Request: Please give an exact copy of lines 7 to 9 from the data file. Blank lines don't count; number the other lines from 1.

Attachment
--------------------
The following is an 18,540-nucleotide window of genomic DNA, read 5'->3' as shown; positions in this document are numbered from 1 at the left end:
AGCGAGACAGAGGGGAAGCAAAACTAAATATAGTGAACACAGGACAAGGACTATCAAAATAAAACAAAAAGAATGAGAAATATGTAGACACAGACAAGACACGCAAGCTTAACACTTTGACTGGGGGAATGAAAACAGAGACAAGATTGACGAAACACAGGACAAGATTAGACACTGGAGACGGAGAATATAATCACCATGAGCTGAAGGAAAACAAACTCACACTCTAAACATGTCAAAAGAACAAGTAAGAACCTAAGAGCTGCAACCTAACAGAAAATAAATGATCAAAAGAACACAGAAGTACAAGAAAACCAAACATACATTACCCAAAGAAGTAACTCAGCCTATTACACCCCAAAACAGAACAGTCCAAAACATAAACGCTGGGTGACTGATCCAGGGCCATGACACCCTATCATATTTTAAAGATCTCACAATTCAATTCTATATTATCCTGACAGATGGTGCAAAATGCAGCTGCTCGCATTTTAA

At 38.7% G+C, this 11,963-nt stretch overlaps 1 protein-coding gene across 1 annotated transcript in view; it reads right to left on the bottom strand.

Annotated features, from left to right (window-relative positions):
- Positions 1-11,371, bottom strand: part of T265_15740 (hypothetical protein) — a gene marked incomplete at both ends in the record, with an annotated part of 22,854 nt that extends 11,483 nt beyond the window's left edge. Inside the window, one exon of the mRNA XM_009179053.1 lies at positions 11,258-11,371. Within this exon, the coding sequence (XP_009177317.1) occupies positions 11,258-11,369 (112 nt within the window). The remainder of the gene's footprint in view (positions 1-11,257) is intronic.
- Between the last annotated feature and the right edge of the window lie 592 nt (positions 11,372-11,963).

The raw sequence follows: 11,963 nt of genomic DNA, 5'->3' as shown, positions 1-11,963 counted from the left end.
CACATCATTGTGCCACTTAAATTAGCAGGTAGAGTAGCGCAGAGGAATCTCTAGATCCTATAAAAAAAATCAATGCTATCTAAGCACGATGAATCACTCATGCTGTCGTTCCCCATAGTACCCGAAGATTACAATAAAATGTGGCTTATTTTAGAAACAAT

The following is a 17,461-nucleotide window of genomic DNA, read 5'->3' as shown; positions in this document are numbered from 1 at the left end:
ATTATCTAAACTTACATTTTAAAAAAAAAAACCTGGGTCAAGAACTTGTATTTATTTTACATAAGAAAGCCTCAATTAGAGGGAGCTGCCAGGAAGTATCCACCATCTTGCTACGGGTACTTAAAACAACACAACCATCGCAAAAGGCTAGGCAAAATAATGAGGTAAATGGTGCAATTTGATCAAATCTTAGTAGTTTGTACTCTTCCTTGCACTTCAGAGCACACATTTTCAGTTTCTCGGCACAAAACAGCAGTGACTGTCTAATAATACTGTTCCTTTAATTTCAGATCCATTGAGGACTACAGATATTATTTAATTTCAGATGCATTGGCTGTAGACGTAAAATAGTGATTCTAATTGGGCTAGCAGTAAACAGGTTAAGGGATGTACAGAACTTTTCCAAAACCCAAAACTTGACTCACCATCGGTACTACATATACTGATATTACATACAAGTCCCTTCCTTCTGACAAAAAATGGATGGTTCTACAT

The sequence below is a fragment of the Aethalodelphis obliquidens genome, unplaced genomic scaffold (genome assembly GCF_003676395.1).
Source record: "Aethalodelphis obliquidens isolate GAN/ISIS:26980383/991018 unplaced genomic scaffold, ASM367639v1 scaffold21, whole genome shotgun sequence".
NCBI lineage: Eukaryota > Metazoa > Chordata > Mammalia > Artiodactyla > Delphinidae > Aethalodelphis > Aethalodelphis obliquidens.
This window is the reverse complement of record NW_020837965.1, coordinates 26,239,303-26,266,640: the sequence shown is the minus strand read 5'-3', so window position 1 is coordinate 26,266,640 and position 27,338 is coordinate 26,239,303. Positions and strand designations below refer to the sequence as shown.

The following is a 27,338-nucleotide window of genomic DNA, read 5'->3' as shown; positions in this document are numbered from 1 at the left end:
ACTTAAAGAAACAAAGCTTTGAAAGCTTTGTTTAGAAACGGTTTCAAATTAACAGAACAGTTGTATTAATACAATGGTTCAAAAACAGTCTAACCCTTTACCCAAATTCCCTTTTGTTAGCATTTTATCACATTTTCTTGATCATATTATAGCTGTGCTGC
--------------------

The raw sequence follows: 11,963 nt of genomic DNA, 5'->3' as shown, positions 1-11,963 counted from the left end.
CACATCATTGTGCCACTTAAATTAGCAGGTAGAGTAGCGCAGAGGAATCTCTAGATCCTATAAAAAAAATCAATGCTATCTAAGCACGATGAATCACTCATGCTGTCGTTCCCCATAGTACCCGAAGATTACAATAAAATGTGGCTTATTTTAGAAACAAT

The following is a 17,461-nucleotide window of genomic DNA, read 5'->3' as shown; positions in this document are numbered from 1 at the left end: